BOOK REVIEW: KILLER INSTINCT
When does a friendship cross the line to turn into something terrifying? What goes wrong and could it have been stopped before the final disaster?
Joseph Finder writes a wonderful book about corporate intrigue and friendship gone bad. It is a book you will not soon forget and one of the best I have read this year.
Jason Steadman has a small accident while driving and using his cell phone. Kurt Semko, the tow truck driver, hauls his car to the body shop and gives Jason a ride home.
Jason is a 30-year old sales executive who is moving very slowly up the corporate ladder. In fact, Jason feels his career has reached the point where it will go no further. Kurt is an ex Special Forces officer just back from Iran. Although there is a world of difference in the two people Kurt and Jason hit it off immediately.
Kurt gets a good deal with a friend on Jason's car repair. Jason invites Kurt to fill in on the company's ball team. Soon Kurt is pushing Jason to become better fit - to work out at his gym. As the two are drawn closer together Jason decided to recommend Kurt for a job in Corporate Security with his company. Jason manages to swing the deal even though Kurt received a dishonorable discharge from the service.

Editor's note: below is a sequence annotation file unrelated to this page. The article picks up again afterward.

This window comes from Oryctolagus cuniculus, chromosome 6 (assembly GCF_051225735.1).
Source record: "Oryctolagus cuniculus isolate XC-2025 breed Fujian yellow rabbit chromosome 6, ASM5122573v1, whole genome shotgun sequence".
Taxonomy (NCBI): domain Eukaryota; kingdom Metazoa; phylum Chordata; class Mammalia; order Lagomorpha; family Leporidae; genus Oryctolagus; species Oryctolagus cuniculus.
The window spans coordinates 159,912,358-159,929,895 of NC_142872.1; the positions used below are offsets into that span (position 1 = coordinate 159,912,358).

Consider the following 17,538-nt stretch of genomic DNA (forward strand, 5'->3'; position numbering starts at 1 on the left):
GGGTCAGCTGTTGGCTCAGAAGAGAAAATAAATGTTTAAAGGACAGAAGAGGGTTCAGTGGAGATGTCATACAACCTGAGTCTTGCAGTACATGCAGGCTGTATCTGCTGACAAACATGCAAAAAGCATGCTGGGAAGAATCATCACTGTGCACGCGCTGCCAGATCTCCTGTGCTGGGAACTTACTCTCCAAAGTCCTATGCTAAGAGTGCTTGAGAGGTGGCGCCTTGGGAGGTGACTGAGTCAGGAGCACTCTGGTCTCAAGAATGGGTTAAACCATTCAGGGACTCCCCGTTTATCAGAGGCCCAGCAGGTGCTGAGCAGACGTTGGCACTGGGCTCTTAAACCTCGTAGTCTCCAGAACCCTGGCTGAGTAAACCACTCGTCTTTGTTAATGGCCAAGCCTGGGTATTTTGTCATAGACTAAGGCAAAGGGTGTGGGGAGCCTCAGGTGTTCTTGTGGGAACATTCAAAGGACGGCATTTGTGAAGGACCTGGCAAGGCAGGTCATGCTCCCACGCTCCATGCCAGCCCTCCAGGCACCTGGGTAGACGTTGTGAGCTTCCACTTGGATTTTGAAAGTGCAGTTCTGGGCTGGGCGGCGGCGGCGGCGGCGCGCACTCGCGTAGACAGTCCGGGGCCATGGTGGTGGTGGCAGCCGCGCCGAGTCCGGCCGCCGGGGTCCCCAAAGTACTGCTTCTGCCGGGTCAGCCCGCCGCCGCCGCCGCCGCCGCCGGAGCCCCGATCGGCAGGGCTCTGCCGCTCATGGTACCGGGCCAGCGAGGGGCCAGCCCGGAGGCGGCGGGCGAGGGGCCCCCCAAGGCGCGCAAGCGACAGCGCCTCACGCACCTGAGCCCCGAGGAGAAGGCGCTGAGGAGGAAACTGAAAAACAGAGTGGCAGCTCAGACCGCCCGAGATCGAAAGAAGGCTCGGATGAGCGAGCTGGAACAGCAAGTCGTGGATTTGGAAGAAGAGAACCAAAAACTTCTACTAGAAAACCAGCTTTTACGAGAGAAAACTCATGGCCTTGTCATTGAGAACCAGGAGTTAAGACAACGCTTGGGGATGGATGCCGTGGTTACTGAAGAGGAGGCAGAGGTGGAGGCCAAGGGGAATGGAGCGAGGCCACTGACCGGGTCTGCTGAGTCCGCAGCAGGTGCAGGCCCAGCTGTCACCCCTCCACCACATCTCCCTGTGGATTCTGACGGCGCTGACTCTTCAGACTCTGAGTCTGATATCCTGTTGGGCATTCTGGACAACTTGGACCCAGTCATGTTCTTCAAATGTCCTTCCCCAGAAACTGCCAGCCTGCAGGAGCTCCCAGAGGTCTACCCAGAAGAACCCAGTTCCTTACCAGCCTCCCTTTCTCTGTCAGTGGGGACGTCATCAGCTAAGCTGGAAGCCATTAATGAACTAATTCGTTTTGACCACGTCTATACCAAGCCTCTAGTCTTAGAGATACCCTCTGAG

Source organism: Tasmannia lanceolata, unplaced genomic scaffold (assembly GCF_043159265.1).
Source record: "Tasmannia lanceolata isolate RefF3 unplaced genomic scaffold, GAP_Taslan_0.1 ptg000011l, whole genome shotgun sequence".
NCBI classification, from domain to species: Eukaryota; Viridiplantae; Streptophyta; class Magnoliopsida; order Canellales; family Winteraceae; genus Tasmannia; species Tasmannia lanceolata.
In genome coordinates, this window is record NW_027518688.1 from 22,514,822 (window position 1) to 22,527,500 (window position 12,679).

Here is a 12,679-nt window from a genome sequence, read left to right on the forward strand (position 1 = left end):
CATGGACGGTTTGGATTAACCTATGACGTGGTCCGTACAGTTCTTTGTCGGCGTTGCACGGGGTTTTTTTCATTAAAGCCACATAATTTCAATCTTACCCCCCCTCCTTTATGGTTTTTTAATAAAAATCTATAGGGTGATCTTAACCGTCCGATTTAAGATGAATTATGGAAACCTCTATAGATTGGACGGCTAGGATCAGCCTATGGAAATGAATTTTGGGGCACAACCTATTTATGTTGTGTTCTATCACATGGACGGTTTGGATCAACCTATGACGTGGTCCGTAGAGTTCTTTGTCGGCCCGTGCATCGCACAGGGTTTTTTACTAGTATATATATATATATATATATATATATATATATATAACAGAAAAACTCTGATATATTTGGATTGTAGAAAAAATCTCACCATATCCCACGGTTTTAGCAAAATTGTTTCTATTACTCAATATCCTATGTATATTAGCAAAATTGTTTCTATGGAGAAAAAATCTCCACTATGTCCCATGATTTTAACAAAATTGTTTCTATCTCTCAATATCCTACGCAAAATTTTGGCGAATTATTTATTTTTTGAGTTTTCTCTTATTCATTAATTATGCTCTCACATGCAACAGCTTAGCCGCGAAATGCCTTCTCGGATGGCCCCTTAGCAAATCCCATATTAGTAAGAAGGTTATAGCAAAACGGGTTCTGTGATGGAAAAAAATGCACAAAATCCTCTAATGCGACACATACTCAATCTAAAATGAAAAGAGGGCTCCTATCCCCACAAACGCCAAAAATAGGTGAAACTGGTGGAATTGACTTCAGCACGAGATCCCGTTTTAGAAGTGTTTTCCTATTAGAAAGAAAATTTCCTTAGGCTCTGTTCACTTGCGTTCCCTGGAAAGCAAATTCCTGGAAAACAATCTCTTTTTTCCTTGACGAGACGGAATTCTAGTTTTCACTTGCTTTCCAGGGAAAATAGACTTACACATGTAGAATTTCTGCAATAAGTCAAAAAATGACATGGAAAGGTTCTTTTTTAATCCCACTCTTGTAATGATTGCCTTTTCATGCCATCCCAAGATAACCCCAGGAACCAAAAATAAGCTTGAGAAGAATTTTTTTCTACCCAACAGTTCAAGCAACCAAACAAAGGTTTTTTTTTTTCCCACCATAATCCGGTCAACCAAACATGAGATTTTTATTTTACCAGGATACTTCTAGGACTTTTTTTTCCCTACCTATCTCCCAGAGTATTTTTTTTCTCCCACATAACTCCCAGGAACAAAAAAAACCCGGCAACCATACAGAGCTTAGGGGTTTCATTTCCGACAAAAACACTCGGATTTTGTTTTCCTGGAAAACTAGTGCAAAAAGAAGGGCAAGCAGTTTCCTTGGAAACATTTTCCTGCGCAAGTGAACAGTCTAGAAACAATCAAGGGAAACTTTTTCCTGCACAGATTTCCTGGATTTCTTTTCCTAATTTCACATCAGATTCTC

Jason is in line for a promotion but doesn't have a lot of hope of getting it. Jason's wife wants a better house and to have a family. Kurt gains some inside information about one of Jason's prospects which enables Jason to complete a good sale. Jason is appreciative of the fact but is not used to getting ahead through unsavory means.
Other things happen to Jason's opponents in the race for promotion. Tires are damaged. Messages delayed. Products to be demonstrated fail. Jason begins to feel that Kurt is causing most of this chaos and he is beginning to be afraid of where it might end.
The intrigue builds as Jason tries to figure out how to break it off with Kurt without causing damage to himself and his family. Jason draws on resources that he didn't even realize that he had to free himself from the predicament he has found himself in.
The idea of a book on corporate intrigue didn't sound very exciting to me at first but you will find that it is an exciting book. It will make you wonder how much of this type of undercover work goes on in our big corporations.
REVIEWED BY PATRICIA REID
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